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BT taps HPE for global managed LAN service

UK operator group BT has brought in HPE to help it address growing demand for hybrid working and IoT deployments.

Nick Wood

June 30, 2023

3 Min Read
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UK operator group BT has brought in HPE to help it address growing demand for hybrid working and IoT deployments.

HPE’s Aruba Networking solutions will underpin BT’s new managed local area networking (LAN) service, which promises to overhaul enterprise customers’ in-building connectivity, enabling it to cope with anything that modern working methods can throw at it.

“It’s clear that legacy in-building networks can’t handle modern hybrid working and IoT devices, never mind what comes next. That’s why we’re expanding customer choice of managed LAN solutions by partnering with HPE Aruba Networking,” said Andrew Small, director of voice and digital work at BT’s Business division, in a statement on Thursday. “This will offer the visibility, flexibility and security customers need to deliver productive, trusted wired and wireless connectivity.”

Aruba LAN comes with a cloud-native management console to help customers keep tabs on which devices are connected to their network. Furthermore, delivering the whole thing as a managed service offers the flexibility to scale capacity up or down as needed, and easily add new features, like managed network security.

The solution is able to work in a multi-vendor environment, which means enterprises don’t have to undertake a complete rip and replace of their LAN. Ergo, the first step in the deployment process for BT is an audit of a customer’s existing LAN to identify what equipment can be reused, and what needs to be replaced.

After that, BT works on securing the network and the devices, and providing the cloud-based management dashboard. As well as keeping tabs on the network, it can identify redundant devices using unnecessary power, and automate network and energy optimisation.

“Global customers that are building their connectivity strategies are focusing on modern enterprise networks that are secure, agile, responsive to business needs and simple to operate, while being powerful drivers of transformation,” said Phil Mottram, EVP and general manager, HPE Aruba Networking. “HPE Aruba Networking is at the forefront of reinventing how customers and partners can consume or deliver business-outcome focused networking, and by integrating our AI, security, automation, and Network-as-a-Service capabilities, our global managed LAN service with BT is an example of how the network is helping customers achieve their business objectives.”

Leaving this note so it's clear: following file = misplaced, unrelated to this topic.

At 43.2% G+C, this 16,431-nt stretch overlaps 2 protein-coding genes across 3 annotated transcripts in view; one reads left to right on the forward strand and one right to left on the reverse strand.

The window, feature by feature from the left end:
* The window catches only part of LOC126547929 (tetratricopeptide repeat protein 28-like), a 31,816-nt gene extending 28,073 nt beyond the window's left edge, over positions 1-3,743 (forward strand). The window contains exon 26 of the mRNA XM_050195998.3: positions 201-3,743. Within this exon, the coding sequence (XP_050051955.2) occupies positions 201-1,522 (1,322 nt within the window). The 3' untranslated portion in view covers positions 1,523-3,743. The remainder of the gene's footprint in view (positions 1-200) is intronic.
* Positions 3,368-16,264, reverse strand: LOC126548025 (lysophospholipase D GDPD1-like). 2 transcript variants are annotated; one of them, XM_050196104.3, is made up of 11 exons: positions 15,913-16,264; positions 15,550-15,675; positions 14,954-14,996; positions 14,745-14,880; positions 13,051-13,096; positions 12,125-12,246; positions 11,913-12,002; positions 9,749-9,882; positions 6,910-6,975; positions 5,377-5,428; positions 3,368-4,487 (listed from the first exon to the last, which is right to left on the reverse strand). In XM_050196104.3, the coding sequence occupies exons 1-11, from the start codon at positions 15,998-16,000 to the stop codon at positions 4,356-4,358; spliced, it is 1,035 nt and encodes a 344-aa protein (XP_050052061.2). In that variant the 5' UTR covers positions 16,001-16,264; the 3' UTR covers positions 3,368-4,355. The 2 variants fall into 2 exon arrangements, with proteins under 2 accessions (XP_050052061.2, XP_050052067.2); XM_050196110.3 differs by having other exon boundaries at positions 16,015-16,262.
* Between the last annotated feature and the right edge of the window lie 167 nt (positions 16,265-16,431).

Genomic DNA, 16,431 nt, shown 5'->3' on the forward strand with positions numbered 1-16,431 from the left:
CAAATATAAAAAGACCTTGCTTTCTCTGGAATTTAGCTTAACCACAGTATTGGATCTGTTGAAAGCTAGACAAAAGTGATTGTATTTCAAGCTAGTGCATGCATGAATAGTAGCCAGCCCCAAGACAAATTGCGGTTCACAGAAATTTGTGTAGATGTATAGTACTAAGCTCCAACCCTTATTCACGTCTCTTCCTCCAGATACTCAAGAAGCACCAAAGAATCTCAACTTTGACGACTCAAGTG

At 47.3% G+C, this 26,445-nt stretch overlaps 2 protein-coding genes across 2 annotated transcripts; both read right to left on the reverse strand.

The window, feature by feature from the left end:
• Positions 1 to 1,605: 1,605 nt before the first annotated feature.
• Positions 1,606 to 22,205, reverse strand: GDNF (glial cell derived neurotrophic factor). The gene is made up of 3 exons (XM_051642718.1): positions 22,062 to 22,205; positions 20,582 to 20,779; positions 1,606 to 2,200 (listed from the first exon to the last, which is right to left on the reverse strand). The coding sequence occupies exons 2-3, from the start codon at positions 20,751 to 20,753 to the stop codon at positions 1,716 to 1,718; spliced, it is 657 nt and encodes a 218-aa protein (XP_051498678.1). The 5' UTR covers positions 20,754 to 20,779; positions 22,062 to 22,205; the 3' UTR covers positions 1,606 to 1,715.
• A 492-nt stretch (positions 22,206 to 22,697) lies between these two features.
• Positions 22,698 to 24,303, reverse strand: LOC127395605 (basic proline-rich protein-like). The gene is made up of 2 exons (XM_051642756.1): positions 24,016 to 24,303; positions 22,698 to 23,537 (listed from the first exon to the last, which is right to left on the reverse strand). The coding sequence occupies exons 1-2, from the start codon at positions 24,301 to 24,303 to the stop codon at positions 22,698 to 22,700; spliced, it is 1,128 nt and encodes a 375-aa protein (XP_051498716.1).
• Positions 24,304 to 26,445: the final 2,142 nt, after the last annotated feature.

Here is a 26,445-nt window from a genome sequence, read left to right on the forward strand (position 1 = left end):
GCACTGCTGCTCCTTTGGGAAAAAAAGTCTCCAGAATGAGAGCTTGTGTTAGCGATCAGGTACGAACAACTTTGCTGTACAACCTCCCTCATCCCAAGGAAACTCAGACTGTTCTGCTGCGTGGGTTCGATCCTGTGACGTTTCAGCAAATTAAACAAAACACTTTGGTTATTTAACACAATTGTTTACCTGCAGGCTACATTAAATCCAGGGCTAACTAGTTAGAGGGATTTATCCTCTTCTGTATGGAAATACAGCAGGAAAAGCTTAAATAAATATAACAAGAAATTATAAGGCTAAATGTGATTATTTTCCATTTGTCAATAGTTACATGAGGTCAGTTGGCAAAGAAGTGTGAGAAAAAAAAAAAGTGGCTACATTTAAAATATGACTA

All that sounds very compelling, but there are signs – in the wireless side of the enterprise LAN market at least – that a correction might be in the offing.

According to figures published earlier this month by research firm Dell’Oro, enterprise WLAN revenues surged 48 percent year-on-year in the first quarter of the year, reaching $2.7 billion. Dell’Oro’s Wireless LAN research director Siân Morgan noted that the market hasn’t seen such consistent y-o-y revenue growth for 10 years. Dell’Oro expects revenues to reach $10 billion this year.

Before anyone gets carried away though, Dell’Oro said the growth in Q1 appears to have been driven by backlogged orders being filled, and that this is actually masking a decline in new orders.

IDC published its own figures this month that put global enterprise WLAN revenue at $2.8 billion in the first quarter, up 43.3 percent on last year. Similarly to Dell’Oro, IDC said growth was driven by the easing of component shortages and supply constraints, allowing suppliers to catch up with back orders.

In terms of vendors, IDC ranks HPE Aruba second by Q1 market share at 16 percent, noting that its revenue grew 39.5 percent. Cisco is still the clear leader though, with a market share of 47.1 percent, and impressive enterprise WLAN revenue growth of 62.7 percent (see chart).



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About the Author(s)

Nick Wood

Nick is a freelancer who has covered the global telecoms industry for more than 15 years. Areas of expertise include operator strategies; M&As; and emerging technologies, among others. As a freelancer, Nick has contributed news and features for many well-known industry publications. Before that, he wrote daily news and regular features as deputy editor of Total Telecom. He has a first-class honours degree in journalism from the University of Westminster.

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